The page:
In this week's Autoblog Podcast, Editor-in-Chief Greg Migliore is joined by West Coast Editor James Riswick and Road Test Editor Zac Palmer. This week, they're driving a 2020 Acura NSX, two versions of the BMW 2 Series Gran Coupe (M235i and 228i) and the updated 2020 Honda Civic Si. Then, the gang gets to talking about what they'd drive in 1975 and 1985, along with plenty of other tangents. Finally, they wrap it up with news about the upcoming 2021 Acura TLX Type S and the fate of this year's Woodward Dream Cruise.
The Acura NSX has been a special car as long as I've been in the business. The first one came out in 1990, the same year I started my career in automotive engineering. I vividly remember driving one briefly back then when we brought one in for benchmarking. I'd drive it again 22 years later when my previous employer bought a used 1991 example for a long-term test. Reader interest was sky-high and the car was still gorgeous, but the march of time and automotive engineering had clearly left it behind.
Then, in 2016, a second-generation NSX emerged, and it was packed with bleeding-edge thinking. It has a 3.5-liter twin-turbo V6, but this new NSX is a hybrid with an electric motor-generator sandwiched between the engine and its nine-speed DCT transmission. Two more electric motors – one for each wheel – power the front axle. There they can add traction, regenerate electricity under braking and dole out hyper-accurate levels of torque vectoring.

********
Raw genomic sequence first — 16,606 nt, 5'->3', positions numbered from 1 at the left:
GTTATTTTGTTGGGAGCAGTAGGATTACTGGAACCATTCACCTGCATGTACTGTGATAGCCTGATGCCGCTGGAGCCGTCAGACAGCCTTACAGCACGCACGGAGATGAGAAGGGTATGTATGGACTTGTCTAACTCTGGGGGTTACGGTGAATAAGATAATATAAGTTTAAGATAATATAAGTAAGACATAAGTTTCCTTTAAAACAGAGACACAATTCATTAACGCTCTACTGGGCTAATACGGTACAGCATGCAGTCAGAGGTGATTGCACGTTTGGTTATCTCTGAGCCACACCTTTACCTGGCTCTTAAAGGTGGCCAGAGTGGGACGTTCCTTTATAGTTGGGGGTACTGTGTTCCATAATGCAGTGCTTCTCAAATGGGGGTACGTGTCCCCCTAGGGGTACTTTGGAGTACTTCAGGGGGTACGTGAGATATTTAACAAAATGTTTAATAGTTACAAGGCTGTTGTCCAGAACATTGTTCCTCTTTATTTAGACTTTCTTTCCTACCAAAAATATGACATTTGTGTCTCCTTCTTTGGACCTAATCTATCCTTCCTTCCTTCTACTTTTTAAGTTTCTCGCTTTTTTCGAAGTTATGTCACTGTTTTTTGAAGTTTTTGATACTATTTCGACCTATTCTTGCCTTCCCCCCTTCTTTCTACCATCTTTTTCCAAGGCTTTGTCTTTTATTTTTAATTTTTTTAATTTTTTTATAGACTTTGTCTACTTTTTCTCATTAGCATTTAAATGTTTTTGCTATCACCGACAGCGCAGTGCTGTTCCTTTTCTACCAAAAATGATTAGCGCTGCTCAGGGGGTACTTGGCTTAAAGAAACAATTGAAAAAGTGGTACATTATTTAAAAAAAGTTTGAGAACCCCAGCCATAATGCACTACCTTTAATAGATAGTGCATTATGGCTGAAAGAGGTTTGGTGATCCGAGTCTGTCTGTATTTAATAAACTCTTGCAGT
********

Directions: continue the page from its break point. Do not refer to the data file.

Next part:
Somebody just bought a 1999 Acura NSX Zanardi Edition for $135,000 on Bring a Trailer. And to that we say, we're jealous.
The Zanardi Edition is one of the more sought-after NSX models out there. Acura only ever sold 51 of them (named after racer Alex Zanardi), and they were sold during a time that nearly every NSX sold here was an NSX-T with the T-top. The hardtop Zanardi Edition features a number of performance improvements over a typical 1999 NSX.
During a roundtable during a recent event hosted by Honda, we joined in on a roundtable interview with Honda Technical Consultant Ko Yamamoto and Honda Civic Type R Project Leader Hideki Kakinuma. Questions were asked about the Type R brand broadly, as well as the potential for some new projects. The answers were both good news and disappointing news for Honda fans.
The good news is that Honda takes the Type R name and brand very seriously. Yamamoto and Kakinuma explained that the name and its associated red "H" badge are only for vehicles with a racing connection, such as the Honda Civic Type R that has a couple of racing variants. As such, you won't be seeing a CR-V, Odyssey or Insight with the Type R name. Furthermore, the Type R name is only for Honda-badged vehicles, despite the existence of the Acura Integra Type R a couple decades ago.